Bankrupt San Bernardino Spends $1 Million on Police Raises


A city charter apparently is a suicide pact

In our November Reason magazine feature, "How to Break an American City," we highlighted the dysfunctional fiscal policies driving municipalities into the poorhouse. I made note of a specific policy in the city charter for San Bernardino, California, which was approved to enter bankruptcy earlier this year.

San Bernardino's charter requires that the city tie the wages of its public safety employees to the averages of those paid in nearby cities with similar population sizes. Unfortunately, San Bernardino is the poorest of those cities, meaning it is legally bound to pay its police and firefighters much more than its market can bear. As a result, even while making its case for bankruptcy months ago, the City Council voted to increase some police salaries. They did so again just last week.

Courtesy of CalPensions and Public CEO:

Following the city charter, a reluctant San Bernardino city council last week approved a police pay raise costing about $1 million, the second $1 million police salary increase since the city filed for bankruptcy last year.

The four council members who voted for the 3 percent pay hike all criticized a city charter provision linking San Bernardino to the average police pay in 10 other cities, most much wealthier with higher per-capita income.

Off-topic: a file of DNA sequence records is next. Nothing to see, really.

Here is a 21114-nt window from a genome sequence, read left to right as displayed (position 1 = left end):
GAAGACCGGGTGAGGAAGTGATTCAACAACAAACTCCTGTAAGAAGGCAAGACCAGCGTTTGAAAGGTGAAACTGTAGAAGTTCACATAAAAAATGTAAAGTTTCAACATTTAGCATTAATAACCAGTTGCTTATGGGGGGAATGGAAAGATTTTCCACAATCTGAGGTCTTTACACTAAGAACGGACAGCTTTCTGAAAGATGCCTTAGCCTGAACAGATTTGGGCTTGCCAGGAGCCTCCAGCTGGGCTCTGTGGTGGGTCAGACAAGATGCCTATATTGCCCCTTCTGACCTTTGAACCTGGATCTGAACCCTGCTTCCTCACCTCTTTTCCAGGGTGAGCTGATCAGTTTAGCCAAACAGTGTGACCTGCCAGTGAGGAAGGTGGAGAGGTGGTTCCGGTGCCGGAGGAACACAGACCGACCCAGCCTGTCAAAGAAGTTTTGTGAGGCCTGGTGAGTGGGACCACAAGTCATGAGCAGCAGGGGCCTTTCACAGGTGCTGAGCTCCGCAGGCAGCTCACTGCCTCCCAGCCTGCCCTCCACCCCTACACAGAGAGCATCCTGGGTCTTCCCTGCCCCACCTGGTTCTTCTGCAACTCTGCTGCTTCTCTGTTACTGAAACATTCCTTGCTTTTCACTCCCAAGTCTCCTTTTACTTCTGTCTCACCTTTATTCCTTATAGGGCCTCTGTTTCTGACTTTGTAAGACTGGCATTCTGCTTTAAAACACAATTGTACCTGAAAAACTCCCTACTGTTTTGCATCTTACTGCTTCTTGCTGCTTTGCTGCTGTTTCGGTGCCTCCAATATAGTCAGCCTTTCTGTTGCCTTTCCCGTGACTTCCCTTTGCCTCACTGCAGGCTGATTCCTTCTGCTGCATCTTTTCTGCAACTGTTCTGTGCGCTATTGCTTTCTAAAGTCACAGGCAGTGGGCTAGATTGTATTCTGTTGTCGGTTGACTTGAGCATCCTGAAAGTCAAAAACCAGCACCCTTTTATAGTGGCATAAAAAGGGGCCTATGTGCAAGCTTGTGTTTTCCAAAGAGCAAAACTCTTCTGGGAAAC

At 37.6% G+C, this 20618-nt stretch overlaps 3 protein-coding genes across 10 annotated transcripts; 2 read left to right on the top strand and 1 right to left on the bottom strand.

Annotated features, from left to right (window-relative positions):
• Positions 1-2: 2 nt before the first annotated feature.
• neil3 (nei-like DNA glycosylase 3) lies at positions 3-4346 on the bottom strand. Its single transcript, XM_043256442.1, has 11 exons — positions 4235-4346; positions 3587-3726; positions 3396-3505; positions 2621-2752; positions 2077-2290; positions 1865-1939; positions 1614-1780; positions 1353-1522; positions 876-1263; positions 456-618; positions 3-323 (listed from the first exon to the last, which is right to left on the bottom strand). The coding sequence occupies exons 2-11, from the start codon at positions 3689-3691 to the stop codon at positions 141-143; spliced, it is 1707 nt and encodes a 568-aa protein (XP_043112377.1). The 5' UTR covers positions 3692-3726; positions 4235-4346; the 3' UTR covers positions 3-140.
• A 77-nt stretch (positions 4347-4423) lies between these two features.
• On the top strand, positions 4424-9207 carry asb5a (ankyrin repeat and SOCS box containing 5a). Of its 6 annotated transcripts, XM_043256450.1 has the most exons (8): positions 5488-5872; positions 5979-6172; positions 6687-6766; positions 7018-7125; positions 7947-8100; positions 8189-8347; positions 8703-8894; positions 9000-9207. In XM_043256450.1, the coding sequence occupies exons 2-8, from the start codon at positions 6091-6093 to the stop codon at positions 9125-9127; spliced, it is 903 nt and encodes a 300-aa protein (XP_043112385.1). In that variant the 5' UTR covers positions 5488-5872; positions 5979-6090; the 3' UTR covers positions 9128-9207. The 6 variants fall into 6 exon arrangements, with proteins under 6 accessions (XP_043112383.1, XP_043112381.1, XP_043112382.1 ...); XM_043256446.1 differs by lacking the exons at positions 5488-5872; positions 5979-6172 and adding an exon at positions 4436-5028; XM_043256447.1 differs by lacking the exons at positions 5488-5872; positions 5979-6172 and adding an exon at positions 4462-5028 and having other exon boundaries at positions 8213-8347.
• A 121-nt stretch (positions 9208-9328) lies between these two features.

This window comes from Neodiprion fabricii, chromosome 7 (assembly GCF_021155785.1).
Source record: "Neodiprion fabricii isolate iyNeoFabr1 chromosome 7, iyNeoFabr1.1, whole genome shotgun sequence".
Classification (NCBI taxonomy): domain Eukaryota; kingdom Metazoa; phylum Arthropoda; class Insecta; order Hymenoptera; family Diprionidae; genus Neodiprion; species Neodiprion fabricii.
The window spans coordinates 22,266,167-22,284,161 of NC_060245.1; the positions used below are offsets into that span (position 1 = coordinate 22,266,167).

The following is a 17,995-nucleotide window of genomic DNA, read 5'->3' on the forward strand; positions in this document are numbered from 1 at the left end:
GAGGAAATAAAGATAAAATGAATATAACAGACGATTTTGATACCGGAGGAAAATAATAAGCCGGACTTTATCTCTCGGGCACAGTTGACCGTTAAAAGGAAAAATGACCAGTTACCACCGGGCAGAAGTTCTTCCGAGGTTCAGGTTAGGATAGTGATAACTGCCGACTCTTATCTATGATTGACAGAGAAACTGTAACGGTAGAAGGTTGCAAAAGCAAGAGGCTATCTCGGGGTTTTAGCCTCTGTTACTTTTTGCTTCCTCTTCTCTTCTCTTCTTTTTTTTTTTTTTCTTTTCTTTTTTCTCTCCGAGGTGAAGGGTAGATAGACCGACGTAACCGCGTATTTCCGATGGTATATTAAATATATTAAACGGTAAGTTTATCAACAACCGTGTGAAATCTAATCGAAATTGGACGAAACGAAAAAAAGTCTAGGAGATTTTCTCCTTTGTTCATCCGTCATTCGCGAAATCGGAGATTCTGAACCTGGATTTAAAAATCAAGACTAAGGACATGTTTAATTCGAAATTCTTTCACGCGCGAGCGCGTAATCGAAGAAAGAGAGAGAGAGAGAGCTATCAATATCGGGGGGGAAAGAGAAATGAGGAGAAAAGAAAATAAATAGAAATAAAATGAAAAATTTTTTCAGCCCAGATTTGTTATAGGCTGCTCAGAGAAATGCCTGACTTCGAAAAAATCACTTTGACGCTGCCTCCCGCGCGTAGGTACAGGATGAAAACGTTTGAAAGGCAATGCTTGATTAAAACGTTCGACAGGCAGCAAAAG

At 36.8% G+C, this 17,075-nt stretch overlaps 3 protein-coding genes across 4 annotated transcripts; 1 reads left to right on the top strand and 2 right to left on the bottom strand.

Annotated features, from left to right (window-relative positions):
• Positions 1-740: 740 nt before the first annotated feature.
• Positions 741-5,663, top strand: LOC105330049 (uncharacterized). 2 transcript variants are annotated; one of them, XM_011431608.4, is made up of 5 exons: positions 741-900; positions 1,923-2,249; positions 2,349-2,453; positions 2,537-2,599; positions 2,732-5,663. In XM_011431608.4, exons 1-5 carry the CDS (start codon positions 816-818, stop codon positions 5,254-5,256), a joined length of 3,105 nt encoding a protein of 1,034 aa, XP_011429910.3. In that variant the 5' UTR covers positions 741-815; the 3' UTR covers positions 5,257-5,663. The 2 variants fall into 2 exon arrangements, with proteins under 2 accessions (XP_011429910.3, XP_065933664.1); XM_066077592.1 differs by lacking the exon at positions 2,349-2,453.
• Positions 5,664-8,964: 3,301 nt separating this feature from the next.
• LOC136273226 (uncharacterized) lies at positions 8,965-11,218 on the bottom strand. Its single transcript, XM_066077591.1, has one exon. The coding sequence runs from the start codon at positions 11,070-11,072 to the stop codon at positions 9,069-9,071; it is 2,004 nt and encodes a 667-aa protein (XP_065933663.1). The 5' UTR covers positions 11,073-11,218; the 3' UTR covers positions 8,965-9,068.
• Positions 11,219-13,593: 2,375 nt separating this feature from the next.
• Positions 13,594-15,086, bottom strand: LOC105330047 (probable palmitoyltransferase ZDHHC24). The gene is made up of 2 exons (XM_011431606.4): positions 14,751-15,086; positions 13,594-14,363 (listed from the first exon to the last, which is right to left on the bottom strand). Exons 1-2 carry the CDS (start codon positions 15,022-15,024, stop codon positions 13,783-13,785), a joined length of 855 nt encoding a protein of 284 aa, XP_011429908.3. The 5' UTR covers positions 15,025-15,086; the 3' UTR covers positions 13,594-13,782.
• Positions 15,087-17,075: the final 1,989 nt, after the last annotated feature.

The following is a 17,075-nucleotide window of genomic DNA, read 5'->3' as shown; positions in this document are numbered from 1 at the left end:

When a pay hike was approved last March, the city attorney, James Penman, and a councilman, Robert Jenkins, argued competitive pay attracts quality officers to combat a high crime rate. Penman was recalled last month, and Jenkins was not re-elected.

"I think most residents are puzzled and outraged that we are compelled during bankruptcy to provide substantial pay increases," a newly elected councilman, Jim Mulvihill, said last week. "Not only that, it's not any negotiation within our community."

Several groups pushed to repeal the charter provision after the bankruptcy. But the city council chose not to put a repeal measure on the ballot last month, citing short timelines and ballot costs, the San Bernardino Sun reported.

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